PostgreSQL Math Functions
Many data types in PostgreSQL allow for math operations to be performed on them. There are a wide variety of PostgreSQL math functions available that enable users to perform mathematical operations quickly and efficiently. In this article, we’ll provide an overview of some of the most common PostgreSQL math functions and give some examples of their use.
Prerequisites to using PostgreSQL math functions
Before proceeding with this tutorial, you’ll need to have Postgres installed. You’ll also need to have a PostgreSQL role with access to a database before attempting the SQL examples found in this article.
We’ll be using the
psql command-line interface to execute our SQL statements. You can use the
psql -V command to have Postgres return the installed version of
psql on your machine.
Accessing PostgreSQL using the ‘psql’ command line interface
The following syntax is used to access a PostgreSQL database on your local machine using
This command will attempt to connect to the database named
You can also use the following syntax to connect to Postgres using a username, host, and database name:
NOTE: There are a few flags used in this syntax that are worth pointing out. The
-U flag is for the Postgres username, the
-h flag is for the host domain or IP address, and the
-d flag is for the database name. If you only supply one parameter,
psql will interpret it as the database name.
Use the SQL ‘SELECT’ statement to execute math functions in PostgreSQL
In this section, we’ll list the different kinds of math functions available to you when executing SQL commands to a PostgreSQL database.
Using PostgreSQL math operators while querying records
If you’d like to perform basic math operations within a SQL
SELECT statement, you can use the
/ math operators.
Let’s look at a SQL example that returns all the records from the table
some_table where the value of
The PostgreSQL division function
DIV() function allows you to divide by passing two numerical values delimited by a comma. Here’s an example of how you would use the
DIV() function in a
The PostgreSQL ‘SUM’ function
If you’d like to add or combine numerical values from a Postgres table column, you can use the
SUM() function. The following
SELECT statement shows an example that will add up all values from a table’s
int_col column where the record’s value is greater than or equal to 42:
SUM (int_col) AS col_total
int_col >= 42;
The PostgreSQL ‘ABS’ function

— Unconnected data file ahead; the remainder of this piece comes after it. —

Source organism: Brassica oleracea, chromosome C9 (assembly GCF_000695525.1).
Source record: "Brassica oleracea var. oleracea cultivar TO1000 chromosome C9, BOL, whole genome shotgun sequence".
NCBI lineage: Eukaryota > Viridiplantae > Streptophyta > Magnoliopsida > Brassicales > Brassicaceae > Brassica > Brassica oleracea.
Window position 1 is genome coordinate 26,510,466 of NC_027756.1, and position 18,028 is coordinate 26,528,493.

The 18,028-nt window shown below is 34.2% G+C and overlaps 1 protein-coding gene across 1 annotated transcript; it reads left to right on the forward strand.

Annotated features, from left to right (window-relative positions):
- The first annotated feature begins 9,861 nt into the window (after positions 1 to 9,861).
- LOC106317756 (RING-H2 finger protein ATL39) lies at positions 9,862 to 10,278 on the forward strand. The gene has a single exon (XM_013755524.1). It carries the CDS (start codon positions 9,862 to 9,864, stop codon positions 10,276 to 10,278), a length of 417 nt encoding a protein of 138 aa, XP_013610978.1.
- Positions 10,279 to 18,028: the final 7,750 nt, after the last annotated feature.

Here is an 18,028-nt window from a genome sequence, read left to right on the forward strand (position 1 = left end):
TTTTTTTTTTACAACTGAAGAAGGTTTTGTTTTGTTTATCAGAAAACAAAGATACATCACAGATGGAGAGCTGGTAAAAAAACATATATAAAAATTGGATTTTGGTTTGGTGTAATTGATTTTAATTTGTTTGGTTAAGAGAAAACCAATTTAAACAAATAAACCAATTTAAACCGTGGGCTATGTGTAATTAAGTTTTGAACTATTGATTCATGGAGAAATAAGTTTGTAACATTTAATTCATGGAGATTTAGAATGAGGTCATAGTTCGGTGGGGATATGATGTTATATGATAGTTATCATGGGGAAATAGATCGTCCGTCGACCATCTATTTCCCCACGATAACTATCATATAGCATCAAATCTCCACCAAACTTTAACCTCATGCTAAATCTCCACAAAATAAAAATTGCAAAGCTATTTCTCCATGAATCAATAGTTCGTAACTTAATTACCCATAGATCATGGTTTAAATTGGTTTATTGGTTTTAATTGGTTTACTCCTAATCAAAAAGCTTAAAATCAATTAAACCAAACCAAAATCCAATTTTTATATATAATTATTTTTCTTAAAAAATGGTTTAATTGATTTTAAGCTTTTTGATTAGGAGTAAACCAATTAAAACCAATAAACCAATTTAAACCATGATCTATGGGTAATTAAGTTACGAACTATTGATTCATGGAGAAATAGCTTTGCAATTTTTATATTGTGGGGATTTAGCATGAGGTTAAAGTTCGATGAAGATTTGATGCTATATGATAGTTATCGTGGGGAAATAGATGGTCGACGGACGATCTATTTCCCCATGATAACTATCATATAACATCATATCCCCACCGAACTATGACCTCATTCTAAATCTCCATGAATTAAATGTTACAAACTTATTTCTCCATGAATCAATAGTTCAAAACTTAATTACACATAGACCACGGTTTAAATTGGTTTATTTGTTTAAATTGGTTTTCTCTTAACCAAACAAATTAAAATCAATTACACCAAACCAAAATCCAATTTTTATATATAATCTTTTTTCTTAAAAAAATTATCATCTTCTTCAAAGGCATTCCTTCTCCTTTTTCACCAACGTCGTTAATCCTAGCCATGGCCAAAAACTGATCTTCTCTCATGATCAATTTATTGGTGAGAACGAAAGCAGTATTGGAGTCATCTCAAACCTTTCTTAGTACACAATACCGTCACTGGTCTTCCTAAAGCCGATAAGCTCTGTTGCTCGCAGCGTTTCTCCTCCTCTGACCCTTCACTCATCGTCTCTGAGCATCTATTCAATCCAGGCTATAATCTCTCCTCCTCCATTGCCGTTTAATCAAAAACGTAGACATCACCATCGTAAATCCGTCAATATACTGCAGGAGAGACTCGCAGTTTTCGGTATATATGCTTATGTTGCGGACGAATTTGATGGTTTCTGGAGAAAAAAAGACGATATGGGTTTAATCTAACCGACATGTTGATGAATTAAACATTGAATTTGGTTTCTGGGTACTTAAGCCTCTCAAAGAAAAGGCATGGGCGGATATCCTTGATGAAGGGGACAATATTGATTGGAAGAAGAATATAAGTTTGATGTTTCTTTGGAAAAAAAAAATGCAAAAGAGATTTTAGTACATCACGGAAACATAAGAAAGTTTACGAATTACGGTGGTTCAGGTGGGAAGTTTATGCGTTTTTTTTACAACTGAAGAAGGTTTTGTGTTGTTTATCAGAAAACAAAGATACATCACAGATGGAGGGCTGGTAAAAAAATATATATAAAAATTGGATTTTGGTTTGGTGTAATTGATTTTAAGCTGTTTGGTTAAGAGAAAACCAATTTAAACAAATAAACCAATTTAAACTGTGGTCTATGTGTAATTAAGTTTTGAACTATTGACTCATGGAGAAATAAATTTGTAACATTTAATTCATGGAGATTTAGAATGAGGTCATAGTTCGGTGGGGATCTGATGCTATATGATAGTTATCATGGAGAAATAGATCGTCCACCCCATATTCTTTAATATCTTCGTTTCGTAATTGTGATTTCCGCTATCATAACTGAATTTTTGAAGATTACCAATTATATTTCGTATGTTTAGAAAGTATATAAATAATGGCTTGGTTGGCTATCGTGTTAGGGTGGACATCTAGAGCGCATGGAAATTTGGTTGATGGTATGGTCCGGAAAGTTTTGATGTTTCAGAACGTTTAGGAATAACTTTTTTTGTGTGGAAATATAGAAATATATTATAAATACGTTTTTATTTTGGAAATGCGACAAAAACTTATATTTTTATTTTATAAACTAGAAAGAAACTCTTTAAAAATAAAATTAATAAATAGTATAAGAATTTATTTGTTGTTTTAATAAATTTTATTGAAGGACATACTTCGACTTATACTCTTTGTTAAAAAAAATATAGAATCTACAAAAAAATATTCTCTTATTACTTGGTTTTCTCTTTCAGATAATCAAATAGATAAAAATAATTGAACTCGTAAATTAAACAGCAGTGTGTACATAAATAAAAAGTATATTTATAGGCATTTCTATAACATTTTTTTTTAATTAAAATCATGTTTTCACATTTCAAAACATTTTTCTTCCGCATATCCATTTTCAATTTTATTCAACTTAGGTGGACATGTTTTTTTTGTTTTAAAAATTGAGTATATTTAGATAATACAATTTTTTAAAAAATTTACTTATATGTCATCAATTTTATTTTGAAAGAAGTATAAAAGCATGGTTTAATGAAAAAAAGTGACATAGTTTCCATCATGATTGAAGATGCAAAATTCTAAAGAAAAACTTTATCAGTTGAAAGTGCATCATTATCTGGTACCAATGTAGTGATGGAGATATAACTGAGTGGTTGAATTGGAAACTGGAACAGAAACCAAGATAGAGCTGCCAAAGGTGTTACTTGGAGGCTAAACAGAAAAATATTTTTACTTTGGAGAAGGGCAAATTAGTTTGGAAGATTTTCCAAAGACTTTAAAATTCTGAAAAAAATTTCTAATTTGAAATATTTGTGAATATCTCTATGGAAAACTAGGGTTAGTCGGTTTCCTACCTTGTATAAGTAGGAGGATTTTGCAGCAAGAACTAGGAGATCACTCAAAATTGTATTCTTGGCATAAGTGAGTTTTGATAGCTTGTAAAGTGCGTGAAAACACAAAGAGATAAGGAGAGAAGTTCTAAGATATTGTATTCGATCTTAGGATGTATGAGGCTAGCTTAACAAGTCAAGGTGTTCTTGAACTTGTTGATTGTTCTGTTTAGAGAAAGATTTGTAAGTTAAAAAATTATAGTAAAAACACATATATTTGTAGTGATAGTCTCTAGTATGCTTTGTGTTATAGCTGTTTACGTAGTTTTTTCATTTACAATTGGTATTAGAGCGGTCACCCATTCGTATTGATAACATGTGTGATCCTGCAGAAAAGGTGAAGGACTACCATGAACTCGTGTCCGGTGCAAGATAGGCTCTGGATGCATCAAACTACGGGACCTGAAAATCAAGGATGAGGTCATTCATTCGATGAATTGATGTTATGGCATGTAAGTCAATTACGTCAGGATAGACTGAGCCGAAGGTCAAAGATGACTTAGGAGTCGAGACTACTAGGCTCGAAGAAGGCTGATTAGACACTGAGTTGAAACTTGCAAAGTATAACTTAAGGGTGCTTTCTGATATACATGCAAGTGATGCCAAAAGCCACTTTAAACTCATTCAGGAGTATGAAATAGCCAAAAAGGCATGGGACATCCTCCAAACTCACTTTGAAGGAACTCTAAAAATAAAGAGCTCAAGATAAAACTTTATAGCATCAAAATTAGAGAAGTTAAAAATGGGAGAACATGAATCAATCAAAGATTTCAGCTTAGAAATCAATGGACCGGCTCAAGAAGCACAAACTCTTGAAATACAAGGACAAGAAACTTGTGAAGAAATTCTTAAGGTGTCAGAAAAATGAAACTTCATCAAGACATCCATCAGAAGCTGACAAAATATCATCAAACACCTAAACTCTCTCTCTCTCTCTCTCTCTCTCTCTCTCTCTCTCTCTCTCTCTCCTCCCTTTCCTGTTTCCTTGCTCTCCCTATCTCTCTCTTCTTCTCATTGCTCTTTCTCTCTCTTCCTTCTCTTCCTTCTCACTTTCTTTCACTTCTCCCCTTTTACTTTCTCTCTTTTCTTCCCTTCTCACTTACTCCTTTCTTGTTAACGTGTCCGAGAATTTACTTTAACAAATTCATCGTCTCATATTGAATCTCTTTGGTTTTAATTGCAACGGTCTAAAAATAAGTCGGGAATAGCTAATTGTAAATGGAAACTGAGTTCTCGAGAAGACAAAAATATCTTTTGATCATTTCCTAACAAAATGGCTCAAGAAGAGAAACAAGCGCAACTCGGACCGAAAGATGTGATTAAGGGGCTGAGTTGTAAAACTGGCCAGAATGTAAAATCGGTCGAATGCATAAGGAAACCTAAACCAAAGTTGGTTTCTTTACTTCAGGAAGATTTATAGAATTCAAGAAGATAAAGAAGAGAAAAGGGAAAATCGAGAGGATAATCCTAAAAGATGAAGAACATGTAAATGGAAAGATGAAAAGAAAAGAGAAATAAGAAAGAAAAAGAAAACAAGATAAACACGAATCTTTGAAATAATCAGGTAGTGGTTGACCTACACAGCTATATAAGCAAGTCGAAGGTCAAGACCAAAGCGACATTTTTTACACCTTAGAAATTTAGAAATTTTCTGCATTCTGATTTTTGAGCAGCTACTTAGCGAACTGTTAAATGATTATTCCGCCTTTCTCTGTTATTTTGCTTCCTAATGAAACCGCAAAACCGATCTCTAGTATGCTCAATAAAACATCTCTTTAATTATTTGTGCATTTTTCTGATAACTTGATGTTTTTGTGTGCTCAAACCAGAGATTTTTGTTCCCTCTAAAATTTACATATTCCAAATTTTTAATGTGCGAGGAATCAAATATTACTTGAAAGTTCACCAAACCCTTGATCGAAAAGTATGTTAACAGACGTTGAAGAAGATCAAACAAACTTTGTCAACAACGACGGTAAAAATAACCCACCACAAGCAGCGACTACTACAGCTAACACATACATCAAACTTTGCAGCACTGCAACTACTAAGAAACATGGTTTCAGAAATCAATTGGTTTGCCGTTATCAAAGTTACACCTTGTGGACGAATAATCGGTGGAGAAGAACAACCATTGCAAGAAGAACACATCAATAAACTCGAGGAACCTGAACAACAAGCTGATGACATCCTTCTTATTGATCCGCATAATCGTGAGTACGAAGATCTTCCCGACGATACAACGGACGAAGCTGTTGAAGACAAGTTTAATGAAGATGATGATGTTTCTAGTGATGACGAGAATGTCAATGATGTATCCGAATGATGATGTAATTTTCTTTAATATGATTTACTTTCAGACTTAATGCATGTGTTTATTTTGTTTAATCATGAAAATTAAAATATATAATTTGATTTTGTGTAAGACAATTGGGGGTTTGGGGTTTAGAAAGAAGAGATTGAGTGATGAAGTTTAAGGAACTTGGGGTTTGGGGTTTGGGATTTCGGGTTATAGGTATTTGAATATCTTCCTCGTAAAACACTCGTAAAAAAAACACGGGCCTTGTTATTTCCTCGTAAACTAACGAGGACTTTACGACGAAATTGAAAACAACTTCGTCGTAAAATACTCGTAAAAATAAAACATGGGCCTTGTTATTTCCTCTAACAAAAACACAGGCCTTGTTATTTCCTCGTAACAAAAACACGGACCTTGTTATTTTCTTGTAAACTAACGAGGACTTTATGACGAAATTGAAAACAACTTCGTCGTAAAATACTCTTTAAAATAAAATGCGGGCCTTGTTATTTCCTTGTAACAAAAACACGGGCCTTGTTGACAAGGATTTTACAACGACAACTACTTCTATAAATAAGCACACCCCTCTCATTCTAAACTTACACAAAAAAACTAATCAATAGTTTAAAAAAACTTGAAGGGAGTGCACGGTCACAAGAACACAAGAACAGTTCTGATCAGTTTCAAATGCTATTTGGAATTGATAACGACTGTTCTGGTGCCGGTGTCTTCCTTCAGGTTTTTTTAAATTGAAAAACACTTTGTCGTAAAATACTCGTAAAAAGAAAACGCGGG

The name of the
ABS function indicates that it returns the absolute value of a number; in other words, it will return the positive value of any number.
Here’s an example that uses the
This example will return a response that looks like the following:
The PostgreSQL ‘CBRT’ function
CBRT function returns the cube root of a number, as seen in the example below:
The PostgreSQL ‘CEIL’ function
If you want to round up to the nearest integer greater than or equal to a number, you can use the
Let’s look at a simple example:
The PostgreSQL ‘DEGREES’ function
DEGREES function is used to convert radians into degrees, as seen in the example shown below:
The PostgreSQL ‘DIV’ function
In a previous section, we introduced the
DIV function, which returns the integer quotient of two numeric values.
We can see how it works in the following example:
The PostgreSQL ‘EXP’ function
We can use the
EXP function to obtain the exponential value of a number in scientific notation.
Here’s an example of the
EXP function at work:
The PostgreSQL ‘FLOOR’ function
If you’d like to round down to the nearest integer less than or equal to a number, you can use the
We can see how this function works in the example below:
The PostgreSQL ‘LN’ function
LN function returns the natural logarithm of the given number:
The PostgreSQL ‘LOG’ function
LOG function returns a numeric value that represents the base 10 logarithm of a value.
An example of the
LOG function in action is shown below:
The PostgreSQL ‘MOD’ function
The name of the
MOD function stands for “modulo”. This function divides two numbers and returns the remainder.
Let’s look at an example using the
The PostgreSQL ‘PI’ function
PI function simply returns the value of pi, as you can see in the following example:
The PostgreSQL ‘POWER’ function
You can use the
POWER function to raise the power of the numeric value in the first argument to the power of the numeric value supplied in the second argument.
The PostgreSQL ‘RADIANS’ function
RADIANS function converts a value from degrees to radians:
The PostgreSQL ‘RANDOM’ function
RANDOM function will return a random number between 0 and 1. We can see an example of this function in action below:
The Postgres ‘ROUND’ function
If you need to round a number to the nearest integer, you can use the
ROUND function, as shown in the following example:
The PostgreSQL ‘SIGN’ function
SIGN function simply returns the sign of a number: -1, 0 or +1.
An example of this function is shown below:
The PostgreSQL ‘SQRT’ function
You can use the
SQRT function to return the square root of a numeric value, as seen in the simple example shown below:
The PostgreSQL ‘TRUNC’ function
TRUNC function allows users to specify a decimal value that will be truncated to a whole number.
Here’s an example:
When you’re working with numeric data in PostgreSQL, you may find yourself needing to perform mathematical operations on those values. PostgreSQL offers a wide variety of math functions that can be used to manipulate numeric values. In this article, we introduced you to the most common PostgreSQL math functions. With the examples provided in this tutorial to guide you, you’ll be able to implement these math functions in your own PostgreSQL queries.
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